I suspect the bill is higher now and will continue to rise until we act. Reducing our reliance on the PRS to house those who cannot afford to buy would also alleviate the mental health impacts of unaffordable rents and insecure tenure.
>> Also read: Learning from lockdown: what needs to change in housing
When it comes to existing homes, Homes, health and covid-19 reveals that 18% of our stock (about 4.3m homes) is still classed as “non-decent”, with the highest percentage in the private rented sector. As 80-85% of our 23.5m homes will still be here in 2050, this is not something we can ignore, which is why the Centre for Ageing Better is supporting the “Good Homes Inquiry”.
Chaired by David Orr, it aims to bring together new and existing evidence, a range of stakeholders and the public to develop a consensus on what needs to change and how.
Energy efficiency is a key strand. We tend to forget that, while Part L has already made a significant difference, it is relatively new. Across all existing stock, taken together, cold and damp are still the biggest cause of housing-related mortality.
Housing is, of course, only one element of the recovery that cannot come soon enough – but it is among the most important
I hope that licensing for the private rented sector will also be among the outcomes. It is impossible to see unscrupulous landlords making the necessary improvements unless forced to do so, and councils simply don’t have the time to carry out regular inspections. We must look seriously at rent caps too.
Housing is, of course, only one element of the recovery that cannot come soon enough – but it is among the most important. Affecting every one of us every day of our lives, good housing is not just crucial in itself, it is also vital to acquiring the resilience to avoid, or cope with, problems in health, education, employment and social care.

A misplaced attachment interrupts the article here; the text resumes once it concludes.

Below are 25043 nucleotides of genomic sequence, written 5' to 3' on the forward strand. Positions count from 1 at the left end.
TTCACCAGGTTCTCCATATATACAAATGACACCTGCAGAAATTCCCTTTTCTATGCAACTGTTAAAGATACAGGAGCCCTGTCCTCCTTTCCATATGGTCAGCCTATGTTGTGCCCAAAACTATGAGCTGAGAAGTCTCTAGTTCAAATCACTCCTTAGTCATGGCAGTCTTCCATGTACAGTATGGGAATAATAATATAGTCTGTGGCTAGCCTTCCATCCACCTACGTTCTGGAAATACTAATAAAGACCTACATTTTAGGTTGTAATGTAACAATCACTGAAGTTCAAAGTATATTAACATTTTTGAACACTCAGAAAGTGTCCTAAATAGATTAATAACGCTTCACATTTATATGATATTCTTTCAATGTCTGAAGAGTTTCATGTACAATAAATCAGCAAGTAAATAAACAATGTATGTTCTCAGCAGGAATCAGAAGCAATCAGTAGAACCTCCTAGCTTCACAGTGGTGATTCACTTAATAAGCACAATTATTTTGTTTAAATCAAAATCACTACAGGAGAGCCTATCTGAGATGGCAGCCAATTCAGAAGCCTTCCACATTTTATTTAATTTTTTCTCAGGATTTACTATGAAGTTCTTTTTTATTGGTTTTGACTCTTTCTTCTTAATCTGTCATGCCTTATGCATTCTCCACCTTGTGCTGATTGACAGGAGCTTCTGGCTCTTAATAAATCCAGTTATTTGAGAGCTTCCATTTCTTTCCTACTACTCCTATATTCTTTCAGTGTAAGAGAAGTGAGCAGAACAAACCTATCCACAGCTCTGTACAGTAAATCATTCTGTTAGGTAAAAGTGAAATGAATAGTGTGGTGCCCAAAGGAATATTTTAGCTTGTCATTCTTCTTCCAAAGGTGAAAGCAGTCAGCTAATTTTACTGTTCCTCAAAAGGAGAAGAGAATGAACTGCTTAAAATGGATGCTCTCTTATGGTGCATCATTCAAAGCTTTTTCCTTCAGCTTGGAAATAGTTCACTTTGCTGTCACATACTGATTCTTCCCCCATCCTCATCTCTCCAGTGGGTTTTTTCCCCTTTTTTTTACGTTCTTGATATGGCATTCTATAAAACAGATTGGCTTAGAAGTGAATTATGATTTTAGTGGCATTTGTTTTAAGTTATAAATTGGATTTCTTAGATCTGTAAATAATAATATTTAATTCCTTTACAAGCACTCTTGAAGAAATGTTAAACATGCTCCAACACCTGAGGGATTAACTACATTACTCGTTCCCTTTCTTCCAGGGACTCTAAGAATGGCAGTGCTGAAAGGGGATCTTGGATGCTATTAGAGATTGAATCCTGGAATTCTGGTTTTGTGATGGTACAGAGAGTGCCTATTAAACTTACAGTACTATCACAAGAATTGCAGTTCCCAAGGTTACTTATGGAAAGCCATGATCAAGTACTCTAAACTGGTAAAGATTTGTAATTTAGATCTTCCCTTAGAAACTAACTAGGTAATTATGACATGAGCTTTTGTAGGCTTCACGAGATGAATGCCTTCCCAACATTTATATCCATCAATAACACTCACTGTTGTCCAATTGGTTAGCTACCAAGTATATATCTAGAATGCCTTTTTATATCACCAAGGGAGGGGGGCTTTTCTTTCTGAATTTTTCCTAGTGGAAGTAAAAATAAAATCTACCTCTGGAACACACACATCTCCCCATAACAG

When ministers are able to stop running around like headless chickens, they must adopt a more agile and targeted fiscal response to problems, based on prevention not firefighting. We, and they, have known for years that poor housing costs the NHS in England at least £1.4bn a year and that every £1 spent on improving warmth in “vulnerable” households can result in £4 of health benefits.
Falls on stairs are the second most prevalent cause of death or serious injury within the home. I heard a health worker talk about the madness of waiting for a vulnerable person to trip on the loose, thread-bare stair carpet they cannot afford to replace, break a femur and be forced into care. It is a tragic but foreseeable chain of events that ends up costing tens of thousands of pounds – and all because “the system” doesn’t allow us to fund a new carpet for just a few hundred.
>> Also read: Covid 19 may force us to rethink how we design cities
I am conscious that much of this is familiar stuff, but that is most of the point I’m making. Policy makers know it, too, but have chosen to ignore it for decades.
Covid-19 has exposed many uncomfortable realities but it has also shown what can be achieved in a very short time. It has forced the government to throw out the rulebook, listen to experts and find the resources to tackle big problems. It has not always worked but, with a sustained effort and a less frantic timescale, we can see that systemic change is possible.
Julia Park is head of housing research at Levitt Bernstein and Building Design’s 2020 Architect Leader of the Year